A Bushnell 6-18x40mm Rimfire scope proved to be a perfect match for the new Savage rifle. It has a matte-finished, one-inch tube, weighs a hair over 21 ounces and is 13.75 inches long. Hundred-yard field of view ranges from 18 inches at 6X to 5.5 inches at 18X.
A five-inch tube length offers plenty of ring spacing latitude for most rimfire-size receivers. It has multi-coated lenses, binocular-style focusing and side-mounted parallax adjustment ranging from 10 yards to infinity.
The Bushnell 6-18x40mm windage and elevation adjustment range for the second focal plane-located Multi-X reticle is 80 inches at 100 yards in quarter-minute clicks. Eye relief in some variable-power scopes varies as magnification is changed, but in the Bushnell, it remains a constant five inches over its entire adjustment range.
In addition to standard windage and elevation adjustment dials with quarter-minute graduations, Bullet Drop Compensating dials for the .22 Long Rifle and .17 HMR cartridges are included. Here’s how they work.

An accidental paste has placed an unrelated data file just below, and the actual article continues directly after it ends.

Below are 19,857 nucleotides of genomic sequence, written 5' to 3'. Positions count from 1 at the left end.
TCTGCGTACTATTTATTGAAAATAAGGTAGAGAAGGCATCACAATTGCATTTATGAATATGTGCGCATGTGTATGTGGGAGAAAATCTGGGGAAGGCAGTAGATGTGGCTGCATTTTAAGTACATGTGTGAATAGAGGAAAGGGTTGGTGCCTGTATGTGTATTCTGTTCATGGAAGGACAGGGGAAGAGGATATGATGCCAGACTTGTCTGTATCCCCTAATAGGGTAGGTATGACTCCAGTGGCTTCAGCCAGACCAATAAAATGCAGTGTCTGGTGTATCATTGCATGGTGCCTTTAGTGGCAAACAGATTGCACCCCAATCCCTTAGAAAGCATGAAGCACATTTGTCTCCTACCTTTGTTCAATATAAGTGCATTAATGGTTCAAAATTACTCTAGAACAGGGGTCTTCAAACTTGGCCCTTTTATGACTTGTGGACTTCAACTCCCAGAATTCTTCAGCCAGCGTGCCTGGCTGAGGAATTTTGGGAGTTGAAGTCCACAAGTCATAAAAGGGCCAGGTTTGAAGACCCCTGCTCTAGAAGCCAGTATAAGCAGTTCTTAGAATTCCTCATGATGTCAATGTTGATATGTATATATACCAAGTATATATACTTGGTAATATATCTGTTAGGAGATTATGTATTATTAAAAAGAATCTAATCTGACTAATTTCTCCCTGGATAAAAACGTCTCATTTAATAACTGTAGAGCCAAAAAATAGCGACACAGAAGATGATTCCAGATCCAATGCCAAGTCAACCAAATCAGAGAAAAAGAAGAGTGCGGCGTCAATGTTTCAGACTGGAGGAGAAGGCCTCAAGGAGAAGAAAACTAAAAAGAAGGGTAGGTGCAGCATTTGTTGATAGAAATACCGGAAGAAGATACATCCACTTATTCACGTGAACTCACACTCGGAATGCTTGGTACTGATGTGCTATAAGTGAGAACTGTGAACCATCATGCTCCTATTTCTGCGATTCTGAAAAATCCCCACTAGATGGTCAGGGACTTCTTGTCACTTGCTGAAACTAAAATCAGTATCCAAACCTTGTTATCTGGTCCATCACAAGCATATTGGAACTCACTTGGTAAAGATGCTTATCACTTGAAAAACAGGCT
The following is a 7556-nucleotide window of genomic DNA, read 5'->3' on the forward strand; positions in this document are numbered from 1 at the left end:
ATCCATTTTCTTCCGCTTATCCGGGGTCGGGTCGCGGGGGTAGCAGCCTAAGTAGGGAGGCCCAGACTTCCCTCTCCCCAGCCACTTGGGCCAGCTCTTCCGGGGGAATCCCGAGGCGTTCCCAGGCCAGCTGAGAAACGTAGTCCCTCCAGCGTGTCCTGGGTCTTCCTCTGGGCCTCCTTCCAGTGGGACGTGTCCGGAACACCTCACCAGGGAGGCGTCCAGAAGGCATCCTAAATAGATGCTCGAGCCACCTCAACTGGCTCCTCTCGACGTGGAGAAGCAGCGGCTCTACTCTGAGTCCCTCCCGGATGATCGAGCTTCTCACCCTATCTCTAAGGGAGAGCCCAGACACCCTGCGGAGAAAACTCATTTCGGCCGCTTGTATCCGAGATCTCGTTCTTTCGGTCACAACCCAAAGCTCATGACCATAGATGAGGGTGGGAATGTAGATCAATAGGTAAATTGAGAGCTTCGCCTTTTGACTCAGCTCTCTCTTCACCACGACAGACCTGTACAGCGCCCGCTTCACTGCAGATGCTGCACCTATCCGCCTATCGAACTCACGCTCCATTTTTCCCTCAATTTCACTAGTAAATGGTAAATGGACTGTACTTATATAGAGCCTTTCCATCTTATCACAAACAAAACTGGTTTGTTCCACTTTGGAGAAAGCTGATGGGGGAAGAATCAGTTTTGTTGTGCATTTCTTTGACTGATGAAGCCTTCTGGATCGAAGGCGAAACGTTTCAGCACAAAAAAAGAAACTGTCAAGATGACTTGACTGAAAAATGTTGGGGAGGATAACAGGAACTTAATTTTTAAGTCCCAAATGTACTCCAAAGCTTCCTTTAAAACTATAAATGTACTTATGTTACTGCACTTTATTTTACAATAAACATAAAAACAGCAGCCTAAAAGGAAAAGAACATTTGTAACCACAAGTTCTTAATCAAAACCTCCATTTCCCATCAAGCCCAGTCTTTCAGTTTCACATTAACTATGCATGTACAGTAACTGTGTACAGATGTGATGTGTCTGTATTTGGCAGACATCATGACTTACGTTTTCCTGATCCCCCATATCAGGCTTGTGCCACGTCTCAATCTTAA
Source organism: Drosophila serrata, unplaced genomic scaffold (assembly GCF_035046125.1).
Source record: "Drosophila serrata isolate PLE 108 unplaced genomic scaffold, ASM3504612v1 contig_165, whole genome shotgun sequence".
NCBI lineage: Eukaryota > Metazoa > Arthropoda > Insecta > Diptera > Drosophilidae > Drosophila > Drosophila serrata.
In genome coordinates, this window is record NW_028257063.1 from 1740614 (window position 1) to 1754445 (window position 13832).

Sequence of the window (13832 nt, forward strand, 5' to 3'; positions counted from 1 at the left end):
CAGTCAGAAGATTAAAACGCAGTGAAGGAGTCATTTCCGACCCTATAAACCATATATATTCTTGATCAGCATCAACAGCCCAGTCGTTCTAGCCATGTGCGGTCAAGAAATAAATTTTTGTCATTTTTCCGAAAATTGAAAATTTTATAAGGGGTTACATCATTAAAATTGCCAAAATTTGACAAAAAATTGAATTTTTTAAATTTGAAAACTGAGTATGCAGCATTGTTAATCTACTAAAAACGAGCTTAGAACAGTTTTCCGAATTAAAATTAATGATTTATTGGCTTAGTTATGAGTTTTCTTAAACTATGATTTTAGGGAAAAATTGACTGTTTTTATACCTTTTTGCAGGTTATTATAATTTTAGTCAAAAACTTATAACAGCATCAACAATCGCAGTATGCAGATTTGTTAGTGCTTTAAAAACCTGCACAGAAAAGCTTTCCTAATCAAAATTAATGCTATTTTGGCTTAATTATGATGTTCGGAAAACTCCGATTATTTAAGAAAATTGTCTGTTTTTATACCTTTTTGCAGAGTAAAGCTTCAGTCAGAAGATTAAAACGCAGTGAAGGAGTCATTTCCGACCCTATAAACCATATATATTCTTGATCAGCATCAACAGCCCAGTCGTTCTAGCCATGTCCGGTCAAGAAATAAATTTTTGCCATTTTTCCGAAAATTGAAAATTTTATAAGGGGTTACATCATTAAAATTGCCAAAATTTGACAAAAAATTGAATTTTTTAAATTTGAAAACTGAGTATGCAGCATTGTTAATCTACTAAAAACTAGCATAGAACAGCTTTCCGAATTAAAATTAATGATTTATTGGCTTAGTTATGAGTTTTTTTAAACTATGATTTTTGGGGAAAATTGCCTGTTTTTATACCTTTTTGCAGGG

After the rifle has been zeroed dead-on at 25 yards with the standard elevation dial installed, it is replaced by the .17 HMR dial while making sure its 25-yard mark is aligned with the index mark on the body of the scope. Primary markings on that dial are in 25-yard increments out to 300 yards.
In other words, if your trusty laser rangefinder indicates 175 yards to that unsuspecting flickertail, simply spin the dial to 175, hold the crosshairs dead-on, squeeze the trigger and watch the little varmint bite the dust.
For a rifle in .22 LR, the rifle is first zeroed at 75 yards with the standard dial. The standard dial is then replaced with the .22 LR dial with its 75-yard mark in alignment with the index mark on the scope.
The Bushnell 6-18x40mm primary range markings are also in 25 – yard increments but only out to 150 yards. Smaller marks between the primary markings of the .22 LR and .17 HMR dials allow fine-tuning for in-between distances and for differences in the trajectories of various loads.
The BDC system proved to be quite accurate. After using the standard dial to zero the CCI A17 load dead-on at 25 yards, I switched to the .17 HMR dial and fired groups at 100, 150, 200 and 250 yards with the dial adjusted for those distances.
Points of impact of all groups would have been inside the dimensions of a prairie dog, although I don’t consider the .17 HMR a consistently reliable killer on those critters at much over 200 yards.